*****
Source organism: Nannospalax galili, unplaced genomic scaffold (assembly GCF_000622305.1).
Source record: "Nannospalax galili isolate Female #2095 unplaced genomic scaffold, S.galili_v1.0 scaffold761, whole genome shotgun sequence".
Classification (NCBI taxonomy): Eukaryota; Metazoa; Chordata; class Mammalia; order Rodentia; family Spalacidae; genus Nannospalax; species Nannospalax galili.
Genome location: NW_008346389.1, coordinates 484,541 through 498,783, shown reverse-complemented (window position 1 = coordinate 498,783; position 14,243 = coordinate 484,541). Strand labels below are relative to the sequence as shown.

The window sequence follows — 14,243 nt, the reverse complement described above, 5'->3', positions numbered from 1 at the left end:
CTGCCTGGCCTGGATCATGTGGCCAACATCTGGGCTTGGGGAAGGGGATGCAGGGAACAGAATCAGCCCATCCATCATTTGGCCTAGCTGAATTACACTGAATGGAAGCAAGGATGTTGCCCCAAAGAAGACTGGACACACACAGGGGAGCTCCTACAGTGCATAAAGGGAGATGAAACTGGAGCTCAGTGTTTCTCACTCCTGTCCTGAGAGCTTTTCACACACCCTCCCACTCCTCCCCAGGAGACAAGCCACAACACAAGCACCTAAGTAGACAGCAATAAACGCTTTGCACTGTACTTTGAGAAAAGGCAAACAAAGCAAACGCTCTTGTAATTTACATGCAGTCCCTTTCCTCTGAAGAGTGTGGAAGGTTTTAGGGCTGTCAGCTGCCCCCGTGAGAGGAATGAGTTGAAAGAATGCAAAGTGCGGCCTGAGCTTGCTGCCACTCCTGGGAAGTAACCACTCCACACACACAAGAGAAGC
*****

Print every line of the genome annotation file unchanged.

Source organism: Nannospalax galili, unplaced genomic scaffold (assembly GCF_000622305.1).
Source record: "Nannospalax galili isolate Female #2095 unplaced genomic scaffold, S.galili_v1.0 scaffold761, whole genome shotgun sequence".
Classification (NCBI taxonomy): Eukaryota; Metazoa; Chordata; class Mammalia; order Rodentia; family Spalacidae; genus Nannospalax; species Nannospalax galili.
Genome location: NW_008346389.1, coordinates 484,541 through 498,783, shown reverse-complemented (window position 1 = coordinate 498,783; position 14,243 = coordinate 484,541). Strand labels below are relative to the sequence as shown.

The window sequence follows — 14,243 nt, the reverse complement described above, 5'->3', positions numbered from 1 at the left end:
CTGCCTGGCCTGGATCATGTGGCCAACATCTGGGCTTGGGGAAGGGGATGCAGGGAACAGAATCAGCCCATCCATCATTTGGCCTAGCTGAATTACACTGAATGGAAGCAAGGATGTTGCCCCAAAGAAGACTGGACACACACAGGGGAGCTCCTACAGTGCATAAAGGGAGATGAAACTGGAGCTCAGTGTTTCTCACTCCTGTCCTGAGAGCTTTTCACACACCCTCCCACTCCTCCCCAGGAGACAAGCCACAACACAAGCACCTAAGTAGACAGCAATAAACGCTTTGCACTGTACTTTGAGAAAAGGCAAACAAAGCAAACGCTCTTGTAATTTACATGCAGTCCCTTTCCTCTGAAGAGTGTGGAAGGTTTTAGGGCTGTCAGCTGCCCCCGTGAGAGGAATGAGTTGAAAGAATGCAAAGTGCGGCCTGAGCTTGCTGCCACTCCTGGGAAGTAACCACTCCACACACACAAGAGAAGC